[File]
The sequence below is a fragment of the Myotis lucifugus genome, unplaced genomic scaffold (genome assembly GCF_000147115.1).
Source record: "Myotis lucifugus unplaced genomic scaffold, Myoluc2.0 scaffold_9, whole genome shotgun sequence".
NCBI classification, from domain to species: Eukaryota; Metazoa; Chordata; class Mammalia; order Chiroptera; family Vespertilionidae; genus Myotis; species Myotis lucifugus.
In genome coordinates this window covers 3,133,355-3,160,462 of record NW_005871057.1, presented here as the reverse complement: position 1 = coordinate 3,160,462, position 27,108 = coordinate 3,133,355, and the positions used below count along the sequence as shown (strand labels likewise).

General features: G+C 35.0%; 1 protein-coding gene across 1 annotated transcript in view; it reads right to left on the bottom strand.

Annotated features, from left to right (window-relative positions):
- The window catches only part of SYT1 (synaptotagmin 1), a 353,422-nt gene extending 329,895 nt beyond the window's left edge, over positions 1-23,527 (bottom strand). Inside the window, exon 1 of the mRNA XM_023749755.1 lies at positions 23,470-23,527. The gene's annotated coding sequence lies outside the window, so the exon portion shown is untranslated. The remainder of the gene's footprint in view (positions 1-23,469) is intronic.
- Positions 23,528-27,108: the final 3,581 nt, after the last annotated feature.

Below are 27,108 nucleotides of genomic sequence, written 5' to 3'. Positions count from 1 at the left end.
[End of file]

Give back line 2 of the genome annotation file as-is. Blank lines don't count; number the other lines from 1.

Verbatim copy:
Source record: "Myotis lucifugus unplaced genomic scaffold, Myoluc2.0 scaffold_9, whole genome shotgun sequence".